Creating a Business Case for Open Data

Digital Birmingham is part of a group of local councils that are leading the open data and transparency agenda, set up by Cabinet Office, to share learning and develop our thinking and future approach.  Last week I attended a lively discussion and wanted to share some ideas, picked up from Glasgow, Hampshire, Devon, GLA, Lambeth, Future Cities Catapult and others.  Small caveat: This is my interpretation of what was discussed, if you have been there or know more about these projects, please feel free to comment or correct.

Open Data has been around for a good few years now and quite a number of local councils have followed Government’s lead and published much more data than is required by law.  Many good examples such as the London Data Store, Open Glasgow, Nottingham and last but not least Birmingham’s Open Data Factory have been created and initiatives such as the LGA Incentive Scheme and the Breakthrough Fund encourage councils to publish more data sets.

Much of this work has been done based on goodwill, a leap of faith and often some form of grant funding.  This has created lots of anecdotal evidence and great stories but we’re now reaching the point where a good business case is needed to do more work and justify longterm effort and cost.  As one attendee put it: Council decision makers might be able to find funding but they lack a clearly investable proposition.

In response to this, the Open Glasgow team, which has been set up as part of their Future City Demonstrator project, has started to work on measuring the benefits that nearly 2 years of open data activity have created.  They have created the categories below and expect results to be available in late summer 2015.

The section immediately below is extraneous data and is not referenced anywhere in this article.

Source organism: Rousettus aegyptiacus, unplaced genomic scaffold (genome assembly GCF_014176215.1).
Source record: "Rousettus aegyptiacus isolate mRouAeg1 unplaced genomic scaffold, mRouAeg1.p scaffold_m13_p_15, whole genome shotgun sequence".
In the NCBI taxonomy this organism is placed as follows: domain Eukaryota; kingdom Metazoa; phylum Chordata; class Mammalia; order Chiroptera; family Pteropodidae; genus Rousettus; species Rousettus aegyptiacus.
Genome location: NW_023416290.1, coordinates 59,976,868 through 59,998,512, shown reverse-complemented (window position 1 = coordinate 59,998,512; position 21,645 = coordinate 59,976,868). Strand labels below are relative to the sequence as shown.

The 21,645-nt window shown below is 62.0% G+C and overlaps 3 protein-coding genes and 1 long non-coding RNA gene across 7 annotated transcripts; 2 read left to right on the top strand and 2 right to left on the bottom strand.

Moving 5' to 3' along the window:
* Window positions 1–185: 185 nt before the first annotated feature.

–        Intrinsic value for organisation

–        Savings evidenced through reduced FOI requests


–        Value of sharing internally

–        Value of combining new data



–        Changing the conversation with the citizen

–        Reduced cost to engagement

–        Citizens connect easier to assets and services


–        Better decision making due to analysis and presentation

–        Measurable efficiencies or savings internally

Glasgow Benefits for Open Data


Another approach to answering the question about value is a change of the selling proposition: All of us, councils, public sector organisations, private and third sector organisations are consumers of data.  We consume data on a daily basis to run our services, monitor and improve operations.  Good data is the lifeblood of our internal operations and will usually have agreed quality standards.  Publishing some of our data could just be a by-product that shouldn’t’ require much extra effort. By publishing data we’re enabling it to be shared and reused internally much more easily.  Additionally, data that is being viewed and used will drive its own quality improvement because users will spot anomalies and may suggest corrections or a better format that benefits more users.

Last but not least, the Future Cities Catapult is undertaking research into Measuring the Value of Data.  Led by Catherine Mulligan, Head of Digital Strategy and Economics, they are looking at developing like for like comparisons to estimate realistic value of open data for the economy and counter the various estimates that are floating around assigning Billion $ scenarios to the exploitation of data.  This work will also address how to value the complementarity of datasets i.e. value created, possibly early on and on a smaller scale, through combining several 3 datasets that have not been combined before.

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